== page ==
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Reverend Markham, Executive Head of the British Methodist Episcopal Church and Executive of the Martin Luther King Fund of Toronto, informs Dr. King that the Brotherhood Society of Beth Sholom Synagogue would like to present an award to him. The award honors a person who has contributed to "the needs of humanity in a most outstanding manner."
A portion of the statement on the death of Dr. King from the Field Foundations states, "As at other times of national shame and self-despair, what is at issue now is how ell we as a nation shall respond morally and politically." The heart of this statement reminds readers that the "ugly scars of racism and poverty will not be eliminated in this country until the people will it to be done."
Eunice Johnson, an African woman born in America but now living in Nigeria, writes Mrs. King in hopes of being able to meet her during her visit to America. She hopes that they can discuss Dr. King's nonviolent campaign.
Evert Svensson writes Dr. King requesting that Sweden's Christian Social Democrats (The Brotherhood Movement), have the honor of hosting him during his stay in Sweden. It is during this visit that Dr. King will be presented with the Nobel Peace Prize.
In this telegram to Ralph McGill, Dr. King expresses his sympathy for the passing of his wife.
H.D. Bollinger requests Dr. King's appearance at the Eighth Quadrennial Conference at the Methodist Student Movement in Nebraska. Mr. Bollinger informs Dr. King that the students are "very anxious" to have him as a principle speaker. The theme of the conference will be "The Church in the World." The church is aware of Dr. King's hectic schedule and ensures him that they will provide an honorarium if he were to accept this speaking engagement.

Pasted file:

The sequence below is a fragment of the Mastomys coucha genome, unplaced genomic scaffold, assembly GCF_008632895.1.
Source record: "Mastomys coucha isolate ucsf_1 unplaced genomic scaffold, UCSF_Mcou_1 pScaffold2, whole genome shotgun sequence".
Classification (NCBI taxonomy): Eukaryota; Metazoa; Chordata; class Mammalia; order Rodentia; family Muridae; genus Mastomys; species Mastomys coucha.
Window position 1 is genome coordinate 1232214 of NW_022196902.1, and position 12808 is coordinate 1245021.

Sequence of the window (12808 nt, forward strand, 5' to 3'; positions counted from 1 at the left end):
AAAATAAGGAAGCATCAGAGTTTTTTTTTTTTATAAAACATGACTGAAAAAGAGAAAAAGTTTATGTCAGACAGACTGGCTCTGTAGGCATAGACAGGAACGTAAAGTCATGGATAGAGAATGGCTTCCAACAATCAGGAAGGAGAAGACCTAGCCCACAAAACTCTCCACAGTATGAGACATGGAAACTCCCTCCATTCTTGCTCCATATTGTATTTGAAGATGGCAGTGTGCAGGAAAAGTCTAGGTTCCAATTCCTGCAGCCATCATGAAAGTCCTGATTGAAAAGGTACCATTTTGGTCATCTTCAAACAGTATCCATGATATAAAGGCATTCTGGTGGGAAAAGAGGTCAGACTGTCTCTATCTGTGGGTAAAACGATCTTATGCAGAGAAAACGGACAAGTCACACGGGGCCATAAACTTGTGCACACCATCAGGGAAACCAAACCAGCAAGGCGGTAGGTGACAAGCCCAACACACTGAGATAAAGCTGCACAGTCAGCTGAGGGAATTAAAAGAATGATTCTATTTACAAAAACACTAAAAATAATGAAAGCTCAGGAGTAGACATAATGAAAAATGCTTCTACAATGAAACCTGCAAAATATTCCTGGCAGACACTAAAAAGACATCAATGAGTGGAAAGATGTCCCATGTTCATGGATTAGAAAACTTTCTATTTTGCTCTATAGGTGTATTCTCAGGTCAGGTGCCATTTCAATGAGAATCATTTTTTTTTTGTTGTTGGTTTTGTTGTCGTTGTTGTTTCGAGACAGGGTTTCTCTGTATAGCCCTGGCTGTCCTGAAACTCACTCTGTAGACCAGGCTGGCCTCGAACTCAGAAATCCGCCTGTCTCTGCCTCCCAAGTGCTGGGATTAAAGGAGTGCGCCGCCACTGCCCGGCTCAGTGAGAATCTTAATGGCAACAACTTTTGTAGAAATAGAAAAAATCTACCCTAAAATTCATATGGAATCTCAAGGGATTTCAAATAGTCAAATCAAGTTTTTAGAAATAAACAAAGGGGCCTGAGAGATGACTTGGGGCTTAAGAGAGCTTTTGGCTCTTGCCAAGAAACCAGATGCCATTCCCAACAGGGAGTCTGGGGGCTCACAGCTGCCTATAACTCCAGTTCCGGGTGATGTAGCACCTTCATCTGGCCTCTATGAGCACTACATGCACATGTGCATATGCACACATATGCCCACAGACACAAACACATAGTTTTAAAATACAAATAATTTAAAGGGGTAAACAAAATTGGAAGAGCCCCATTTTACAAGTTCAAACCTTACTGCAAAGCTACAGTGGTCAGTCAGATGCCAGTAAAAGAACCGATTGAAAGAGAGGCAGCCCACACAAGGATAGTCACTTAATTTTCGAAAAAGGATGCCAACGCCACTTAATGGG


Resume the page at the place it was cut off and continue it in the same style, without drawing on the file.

A member of the Ford Foundation informs the Executive Director of the Southern Christian Leadership Foundation, Chauncey Eskridge, that the Ford Foundation approved a $230,000 grant to the SCLF.
Herbert L. Needleman, Chairman of The Committee of Responsibility, expresses his appreciation for Mrs. King's sponsorship of the program. He assures her that the response received regarding the program launch has been of great size.
Teachers and students from Tuskegee write members of the SCLC to express their support for the upcoming mobilization and Dr. King's stance on the Vietnam War.
Joan Daves denies permission to Norwegian Publishers to reprint Dr. King's "I Have A Dream" speech in connection with "Why We Can't Wait." Daves asserts that the speech will be part of Dr. King's forthcoming publication.
In this letter, Standford University Professor of Sociology, St. Clair Drake, discusses his interest in launching a co-operative movement to aid the Negro people. Professor St. Clair Drake also mentions an enclosed newspaper.
In this letter Daves informs Dr. King of what Mr. Von Wehrenalp, Dr. King's German publisher, might have had in mind for Dr. King's special introduction for the German edition. Ms. Daves further discusses other possible uses for such a piece.
Joan Daves references an enclosed check for royalties received for the Harper edition of "Stride Toward Freedom" and "Strength to Love." She also inquires about several charges on one of the book's statement and requests permission to check their validity.
This document contains SCLC resolutions of July 22-24, 1959, regarding nonviolence. The resolutions include: commending the 50th Anniversary Convention of the NAACP, thanking the staff of Spelman College, and calling upon organizations to "initiate plans against forms of racial discrimination."
Dr. King was a featured guest speaker of the National Conference on Christian Education. This pamphlet lists the events of the program occurring during August 19-22 of 1958.
In this letter Joan Daves requests from Ms. McDonald the required signatures from Dr. King for the contract for the Oriya-language edition of "Why We Can't Wait," which is to be published in India.
The Mayor of New York, John V. Lindsay, invites Dr. King to a conference entitled "Puerto Ricans Confront the Problems of the Complex Urban Society: A Design for Change." Panel meetings will expound on twelve subjects ranging from "Education" to the "Administration of Justice."